Now to the many guises. During my studies, I did an internship in Rabat, Morocco and rented a flat from a colleague who was on holiday for the whole duration of my stay. The flat came fully furnished. And with Malika. Malika was the cleaner, who also cooked for the colleague who was a die-hard bachelor. But whereas he always wanted roast chicken, steak and fries, I convinced Malika to only cook Moroccan dishes for me. The sheer bliss of coming home every evening to one of her simple but fantastically tasty feasts! One evening I came home to find a traditional tagine on the stove, and when I lifted the lid, there they were, my Lamu meatballs! Granted, no lime, but the Malika magic had worked something else into them (I should have known, since Melika means Little Angel, and
Malaika is a beautiful Swahili love song).

I tried to coax her recipes from her and although she was very willing to share them my Moroccan was just not good enough. It stretched to "hello", "goodbye" and "no, my dad will not sell me for 40 camels". Ok, the last one is a joke, as my Dad has actually never been offered as much as an old crippled camel or goat for my hand, in 10 years of living in Africa. I choose to put it down to the fact that I have dark hair and a dark complexion, which in North Africa helps me to look at least half-indigenous, unlike my blonde friends who could not walk down the street without being propositioned. I chose to be happy about the lack of proposals, instead of feeling like some women who are angry when builders whistle at them, but vexed when they don't!

The most recent encounter with a variation on this theme was during our honeymoon in Tanzania last year, to an island not far from Lamu actually,
Mafia Island (no connection to Don Corleone whatsoever. Although I did try making them an offer they couldn't refuse...). The cooking at the little hotel was Swahili, just like on Lamu, and absolutely scrumptious. The starter for lunch was always a cold soup, and in the evening a warm one. They could have published a book of wonderful soup recipes! Anyway, one lunch, they served a cold tomato soup, seasoned with lots of lime and corianger! My meatballs without the meatballs! As it was in October, I haven't had a chance to make it myself here in London yet, but this week the weather has become very summer-y indeed and who knows if I won't rekindle a bit of our honeymoon spirit by offering Husband a little Madeleine...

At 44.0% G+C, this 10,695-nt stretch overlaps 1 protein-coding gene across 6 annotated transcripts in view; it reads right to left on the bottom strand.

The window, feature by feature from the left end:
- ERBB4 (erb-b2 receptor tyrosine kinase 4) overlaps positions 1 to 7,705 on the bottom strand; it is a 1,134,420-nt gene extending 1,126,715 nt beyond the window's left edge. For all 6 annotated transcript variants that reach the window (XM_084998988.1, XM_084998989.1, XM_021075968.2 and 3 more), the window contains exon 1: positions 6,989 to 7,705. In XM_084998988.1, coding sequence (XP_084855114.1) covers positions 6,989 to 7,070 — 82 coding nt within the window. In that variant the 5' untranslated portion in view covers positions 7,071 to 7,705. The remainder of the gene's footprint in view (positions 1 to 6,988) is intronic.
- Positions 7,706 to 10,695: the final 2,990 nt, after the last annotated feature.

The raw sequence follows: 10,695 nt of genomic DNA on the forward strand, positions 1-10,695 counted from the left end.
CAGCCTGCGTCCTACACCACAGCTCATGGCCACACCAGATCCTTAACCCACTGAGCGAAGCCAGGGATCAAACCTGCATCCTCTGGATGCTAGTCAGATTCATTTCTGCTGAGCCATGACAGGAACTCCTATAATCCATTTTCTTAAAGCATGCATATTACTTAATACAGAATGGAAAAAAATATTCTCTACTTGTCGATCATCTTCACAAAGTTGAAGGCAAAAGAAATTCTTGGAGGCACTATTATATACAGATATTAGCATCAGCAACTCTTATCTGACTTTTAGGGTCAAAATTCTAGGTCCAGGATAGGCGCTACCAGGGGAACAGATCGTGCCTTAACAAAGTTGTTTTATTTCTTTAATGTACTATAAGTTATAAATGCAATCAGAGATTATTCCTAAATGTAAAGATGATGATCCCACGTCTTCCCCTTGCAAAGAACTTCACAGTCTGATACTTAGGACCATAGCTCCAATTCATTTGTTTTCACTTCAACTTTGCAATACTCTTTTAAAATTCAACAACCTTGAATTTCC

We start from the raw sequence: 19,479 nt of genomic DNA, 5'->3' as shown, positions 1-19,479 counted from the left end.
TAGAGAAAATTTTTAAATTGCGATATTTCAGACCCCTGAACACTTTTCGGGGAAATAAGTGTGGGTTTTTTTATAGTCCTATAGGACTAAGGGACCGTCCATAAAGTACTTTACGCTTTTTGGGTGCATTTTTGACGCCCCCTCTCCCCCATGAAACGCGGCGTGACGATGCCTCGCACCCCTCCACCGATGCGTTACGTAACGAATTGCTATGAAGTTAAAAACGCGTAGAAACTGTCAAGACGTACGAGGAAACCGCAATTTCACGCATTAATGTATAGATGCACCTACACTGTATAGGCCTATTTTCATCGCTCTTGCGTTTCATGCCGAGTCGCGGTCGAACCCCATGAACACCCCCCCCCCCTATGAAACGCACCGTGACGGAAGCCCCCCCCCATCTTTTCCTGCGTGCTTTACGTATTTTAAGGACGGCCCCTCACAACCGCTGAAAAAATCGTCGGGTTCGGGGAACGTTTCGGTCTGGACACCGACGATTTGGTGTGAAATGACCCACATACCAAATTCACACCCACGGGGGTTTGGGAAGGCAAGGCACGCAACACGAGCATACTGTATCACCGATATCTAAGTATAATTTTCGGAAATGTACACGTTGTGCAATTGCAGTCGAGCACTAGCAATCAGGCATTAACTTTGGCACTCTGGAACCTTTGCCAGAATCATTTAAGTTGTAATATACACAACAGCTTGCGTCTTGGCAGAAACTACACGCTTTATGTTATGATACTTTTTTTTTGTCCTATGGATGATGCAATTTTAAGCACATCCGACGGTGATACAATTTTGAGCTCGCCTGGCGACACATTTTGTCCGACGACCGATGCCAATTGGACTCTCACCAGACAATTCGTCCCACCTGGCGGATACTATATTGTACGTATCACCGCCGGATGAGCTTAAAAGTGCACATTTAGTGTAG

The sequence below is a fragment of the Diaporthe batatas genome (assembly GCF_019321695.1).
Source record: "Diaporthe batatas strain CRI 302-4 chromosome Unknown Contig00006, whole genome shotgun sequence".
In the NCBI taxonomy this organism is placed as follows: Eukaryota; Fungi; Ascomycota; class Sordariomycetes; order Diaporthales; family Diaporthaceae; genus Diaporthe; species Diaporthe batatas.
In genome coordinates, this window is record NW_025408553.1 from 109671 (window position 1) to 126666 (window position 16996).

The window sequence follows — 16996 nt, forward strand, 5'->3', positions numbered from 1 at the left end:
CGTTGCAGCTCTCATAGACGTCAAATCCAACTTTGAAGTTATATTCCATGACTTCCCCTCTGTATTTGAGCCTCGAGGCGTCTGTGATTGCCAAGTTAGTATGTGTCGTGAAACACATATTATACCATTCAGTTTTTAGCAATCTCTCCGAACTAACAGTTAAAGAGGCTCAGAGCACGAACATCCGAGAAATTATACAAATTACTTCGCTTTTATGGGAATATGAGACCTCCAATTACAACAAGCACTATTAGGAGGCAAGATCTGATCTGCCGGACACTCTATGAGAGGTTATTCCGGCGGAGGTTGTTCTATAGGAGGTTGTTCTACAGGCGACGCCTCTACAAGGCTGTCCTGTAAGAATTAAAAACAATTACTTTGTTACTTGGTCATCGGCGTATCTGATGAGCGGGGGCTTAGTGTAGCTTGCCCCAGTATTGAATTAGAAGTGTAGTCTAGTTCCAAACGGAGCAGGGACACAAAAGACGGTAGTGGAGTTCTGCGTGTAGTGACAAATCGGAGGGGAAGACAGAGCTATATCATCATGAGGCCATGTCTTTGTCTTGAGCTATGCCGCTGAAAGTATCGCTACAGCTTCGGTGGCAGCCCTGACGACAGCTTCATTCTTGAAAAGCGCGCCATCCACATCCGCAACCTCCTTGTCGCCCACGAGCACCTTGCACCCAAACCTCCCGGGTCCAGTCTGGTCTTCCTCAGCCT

Lire cette madeleine juste avant de dîner, quand l'appétit me tenaille, c'est un supplice ;-)
J'ai un fabuleux souvenir des boulettes de viande à la sauce tomate que Mohammed me faisait à Nouakchott le midi des jours de sport !
J'en connais un qui doit être rudement content d'être rentré à la maison :-D...
Quel beau voyage de noces vous avez du faire....

Mais dis moi, ça fait maintenant un an que vous êtes mariés.
Bon Anniversaire de mariage (noces de coton la 1 ère année).

Bon allez je vous laisse tous les deux...

Loreal > t'attends quoi, pour les preparer. hein?

Baronne: on a fait un voyage de reve, et oui, on vient de feter ce que je croyais etre nos noces papier, mais bon coton, c'est tout coton aussi!
Moroccan food - sounds amazing. Thanks so much for the recipe, I'm going to try to get my family to try it.